Even shouting wouldn't help Review: 'The Horse Whisperer' gives Robert Redford a chance to play cowboy again in the big sky country he loves, but the rest of us may not enjoy that long ride.

May 15, 1998|By Ann Hornaday | Ann Hornaday,SUN FILM CRITIC

"The Horse Whisperer," which Robert Redford has adapted from the best-selling novel by Nicholas Evans, recalls a common description of war and parenthood: interminable boredom punctuated by moments of sheer terror.

Clocking in at a posterior-numbing three hours, "The Horse Whisperer" is a long, slow travelogue of gorgeous natural and human scenery punctuated by deeply troubling scenes involving a tormented horse. That's entertainment?

Granted, it only looks like torment: The production notes take pains to assure us the American Humane Association was on hand during all the animal scenes, so we can at least rest assured that in real life, these beautiful beasts were treated just fine.

If only that could be said for filmgoers. We must stomach an early scene so horrifying that, even if what followed were mildly engrossing, its distressing aftereffect would be difficult to shake off. But the subsequent events, which chiefly consist of a painful recovery and endless scenes of people riding across the plains looking longingly at each other, are pretty painful in themselves.

It's a difficult feat to pull off, but "The Horse Whisperer" manages to be upsetting and boring at the same time.

The story commences early on a Connecticut winter morning, nTC when 14-year-old Grace MacLean (Scarlett Johansson) takes her beloved horse, Pilgrim, on a ride with her best friend. The girls are too distracted by talk about boys and parties to notice the paths are becoming increasingly icy, and their carefree outing soon takes on the unmistakable aura of doom.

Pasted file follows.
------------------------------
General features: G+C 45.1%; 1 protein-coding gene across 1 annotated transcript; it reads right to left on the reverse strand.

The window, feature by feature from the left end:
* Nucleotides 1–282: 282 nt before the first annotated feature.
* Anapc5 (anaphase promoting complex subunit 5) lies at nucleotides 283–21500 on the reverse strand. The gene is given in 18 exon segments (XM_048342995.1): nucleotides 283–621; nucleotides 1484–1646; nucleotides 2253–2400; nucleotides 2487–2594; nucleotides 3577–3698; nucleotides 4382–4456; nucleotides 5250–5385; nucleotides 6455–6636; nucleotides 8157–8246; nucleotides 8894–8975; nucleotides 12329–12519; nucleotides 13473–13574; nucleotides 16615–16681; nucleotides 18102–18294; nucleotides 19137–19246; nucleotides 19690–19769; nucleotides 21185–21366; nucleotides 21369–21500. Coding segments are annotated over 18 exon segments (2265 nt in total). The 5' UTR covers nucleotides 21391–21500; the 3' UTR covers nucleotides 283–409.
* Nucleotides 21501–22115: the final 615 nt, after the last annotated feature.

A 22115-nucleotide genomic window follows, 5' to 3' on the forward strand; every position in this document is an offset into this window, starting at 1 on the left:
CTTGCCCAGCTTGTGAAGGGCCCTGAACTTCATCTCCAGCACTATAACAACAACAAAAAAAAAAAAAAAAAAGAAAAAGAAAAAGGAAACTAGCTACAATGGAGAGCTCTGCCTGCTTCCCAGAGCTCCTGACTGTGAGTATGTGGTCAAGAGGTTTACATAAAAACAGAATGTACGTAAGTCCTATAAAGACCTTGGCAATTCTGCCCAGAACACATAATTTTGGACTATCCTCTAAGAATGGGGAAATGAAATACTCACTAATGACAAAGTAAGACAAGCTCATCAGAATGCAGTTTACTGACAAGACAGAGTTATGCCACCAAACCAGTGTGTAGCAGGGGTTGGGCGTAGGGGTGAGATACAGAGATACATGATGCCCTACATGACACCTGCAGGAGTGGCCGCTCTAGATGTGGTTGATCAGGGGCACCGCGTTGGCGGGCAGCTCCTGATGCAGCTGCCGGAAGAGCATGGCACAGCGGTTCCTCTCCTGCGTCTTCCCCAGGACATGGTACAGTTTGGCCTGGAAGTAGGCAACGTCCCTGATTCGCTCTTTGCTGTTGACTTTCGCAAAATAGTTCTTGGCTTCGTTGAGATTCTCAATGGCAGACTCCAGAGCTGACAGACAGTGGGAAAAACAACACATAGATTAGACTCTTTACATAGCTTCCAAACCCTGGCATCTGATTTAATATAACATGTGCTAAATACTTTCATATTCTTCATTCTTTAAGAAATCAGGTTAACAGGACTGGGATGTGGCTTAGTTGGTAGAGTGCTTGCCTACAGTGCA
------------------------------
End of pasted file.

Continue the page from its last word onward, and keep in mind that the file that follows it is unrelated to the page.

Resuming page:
Grace survives, but she is badly injured. Even worse off is Pilgrim, whose physical and emotional scars -- he's terrified of humans now -- run deep and dark. Grace gives the go-ahead to put him down, but her mother, Annie, a high-powered, all-controlling magazine editor played by Kristin Scott Thomas, refuses to let the horse go. She tracks down Tom Booker, a cattle rancher and master horseman in Montana who is famous for rehabilitating troubled horses.

It's easy to see why Redford, who plays the horse whisperer, was attracted to this role, which no doubt appealed to his love of the outdoors, a nostalgia for cowboy roles and his desire to prove he's still credible as a romantic leading man. Trouble is, he barely utters a word to the lonely, horribly scarred Pilgrim -- not even a hoarse whisper.

The audience is asked to fill in a lot of blanks in "The Horse Whisperer." Rather than an in-depth portrayal of a family in crisis, we get sweeping shots of people riding across golden plains. Instead of the rebirth of a troubled young girl, we get Redford taunting -- sorry, whispering -- Pilgrim with ropes. By the end of this harrowing film the audience can be forgiven for feeling as exhausted as Booker's equine clients.

"The Horse Whisperer" might have been an emotionally gripping story about a horse and the man who brings him back to life. It might have been a poignant excavation of the ties of fury and adoration that bind mothers and daughters, or the powerful psychic bond between young girls and their horses. It might even have been a respectable, if slightly gooey, love story. Instead, it's primarily about how good Robert Redford looks in a cowboy hat.

The fact the hat was custom made for the star, should tip audiences off that Booker's ranch is less than authentic. Picturesque picnics, a guest cabin that puts the Tahoe hideaway in "City of Angels" to shame and music legend Don Edwards singing around a campfire create a Hollywood burlesque of life in the West.

There are moments of "Horse Whisperer" that recall Redford's superbly controlled film "Ordinary People." Like its family, Annie and Grace are privileged people going through emotional trauma. But unlike Mary Tyler Moore, Scott Thomas is too soft-edged to play the brittle, confused Annie. And Redford ain't no Judd Hirsch.

One performer keeps his dignity within the high-gloss pathos: High Tower, who with five other horses portrayed the long-suffering Pilgrim in a heroic and genuinely touching performance (he even survives a bad continuity gaffe involving a video that clearly stars another horse).

Redford may deserve all manner of curses for vanity and vapid emotionalism, but by all means spare the horse he rode in on.

'The Horse Whisperer'

Starring Robert Redford, Kristin Scott Thomas, Scarlett Johansson, Sam Neill

Directed by Robert Redford

Rated PG-13 (a disturbing accident scene)

Released by Touchstone Pictures

Sun score **

Pub Date: 5/15/98

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